Luxembourg

1. Brief overview of the renewables sector 

Luxembourg has made progress towards strengthening its energy supply security, developing sustainable energy supplies and integrating its markets into the central-west European region. Luxembourg promotes resource-efficient energy supply and has made eco-innovation and clean energy technologies priorities for research and development. 

Luxembourg’s policy on renewable energy sources (RES) is guided by the following key legal elements:

  • Law of 5 August 1993 (the Law of 1993) provides the legal basis for deployment and renewable energy usage in Luxembourg. It establishes mandatory energy use norms and standards for buildings. It also creates a legal basis for the introduction of financial support mechanisms for the deployment of renewable energies in Luxembourg, such as feed-in tariffs, grants, and tax reliefs. These activities can benefit from state aid.
  • The National Renewable Action Plan of July 2010 – in line with EU Directive 2009 / 28 / EC, Luxembourg’s 2020 renewable energy targets are:
    • Overall target: 11% share of gross final energy consumption generated from RES.
    • Heating and cooling: 8.5% of heat consumption met by renewable sources.
    • Electricity: 12% of electricity demand met by electricity generated from RES.
    • Transport: 10% of energy demand met by RES.
  • Luxembourg has specific policies and schemes to achieve these targets, including:
    • Feed-in tariff system
    • Removal of administrative barriers
    • Energy efficiency and energy saving measures in new and existing buildings
    • Organisation of training in RES installation, servicing, management and certification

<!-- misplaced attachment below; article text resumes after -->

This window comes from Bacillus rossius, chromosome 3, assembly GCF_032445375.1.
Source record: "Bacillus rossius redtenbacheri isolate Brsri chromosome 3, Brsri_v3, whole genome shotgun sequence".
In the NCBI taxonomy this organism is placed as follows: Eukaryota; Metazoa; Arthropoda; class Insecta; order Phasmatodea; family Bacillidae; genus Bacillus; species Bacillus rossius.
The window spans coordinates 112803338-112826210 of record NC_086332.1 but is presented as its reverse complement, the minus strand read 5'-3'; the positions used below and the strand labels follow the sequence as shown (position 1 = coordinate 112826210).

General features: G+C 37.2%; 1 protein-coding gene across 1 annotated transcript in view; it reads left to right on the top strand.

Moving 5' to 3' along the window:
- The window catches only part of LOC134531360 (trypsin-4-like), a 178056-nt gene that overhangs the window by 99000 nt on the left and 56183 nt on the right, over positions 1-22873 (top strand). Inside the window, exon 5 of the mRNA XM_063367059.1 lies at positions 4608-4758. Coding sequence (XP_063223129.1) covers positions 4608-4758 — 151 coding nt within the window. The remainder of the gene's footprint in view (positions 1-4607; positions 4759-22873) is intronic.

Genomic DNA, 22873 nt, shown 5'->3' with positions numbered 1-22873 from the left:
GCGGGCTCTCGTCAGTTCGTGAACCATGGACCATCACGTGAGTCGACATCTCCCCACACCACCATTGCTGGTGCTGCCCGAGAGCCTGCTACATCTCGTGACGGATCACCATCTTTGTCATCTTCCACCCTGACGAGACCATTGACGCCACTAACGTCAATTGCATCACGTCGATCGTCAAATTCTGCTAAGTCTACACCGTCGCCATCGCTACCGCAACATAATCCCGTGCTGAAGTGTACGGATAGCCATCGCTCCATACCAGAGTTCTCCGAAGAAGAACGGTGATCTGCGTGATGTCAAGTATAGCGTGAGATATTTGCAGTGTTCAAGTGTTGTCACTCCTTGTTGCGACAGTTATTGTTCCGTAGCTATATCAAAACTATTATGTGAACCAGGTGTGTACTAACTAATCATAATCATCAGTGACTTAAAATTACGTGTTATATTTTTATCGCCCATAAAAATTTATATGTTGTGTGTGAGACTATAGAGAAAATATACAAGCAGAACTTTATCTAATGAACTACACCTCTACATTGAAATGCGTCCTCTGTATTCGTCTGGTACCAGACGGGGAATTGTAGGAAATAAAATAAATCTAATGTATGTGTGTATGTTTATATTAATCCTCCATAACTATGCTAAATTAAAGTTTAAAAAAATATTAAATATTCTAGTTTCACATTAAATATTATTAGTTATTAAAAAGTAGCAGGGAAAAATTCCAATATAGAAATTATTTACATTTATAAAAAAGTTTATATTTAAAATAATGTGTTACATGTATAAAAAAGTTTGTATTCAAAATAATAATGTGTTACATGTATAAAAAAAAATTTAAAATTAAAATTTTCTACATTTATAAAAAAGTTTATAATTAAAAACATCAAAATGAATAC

• Renewable building obligations
    • Information programmes aimed at the general public, business and household owners, and potential investors
    • Financial support for research and development
    • Comprehensive framework of fiscal incentives.

The Grand Ducal Regulation of August 2014 on the production of electricity based on renewable energy sources (the Grand Ducal Regulation of 2014) – establishes a system of certificates guaranteeing the renewable origin of the electricity produced. It outlines the method for calculating feed-in tariff (FIT) levels for renewable energy. It also introduces an additional bonus for commercialised heat generated by combined heat and power based on biomass, biogas and wood waste.

Several policies aim at promoting the development, installation and use of RES-installations, including a training programme for RES-installers; a general research, development and demonstration program; and support schemes for RES-H infrastructures.

General investments

Luxembourg awards investment grants in relation to all renewable electricity generation technologies. Luxembourg regulations identify several types of investment that are eligible for grants, including: investments in energy saving; investments in high-efficiency cogeneration; and investments in the production of energy from RES.

Any individual or company holding a business permit to carry out an industrial, commercial or artisanal activity as a main or secondary activity within Luxembourg may be eligible for these investment grants.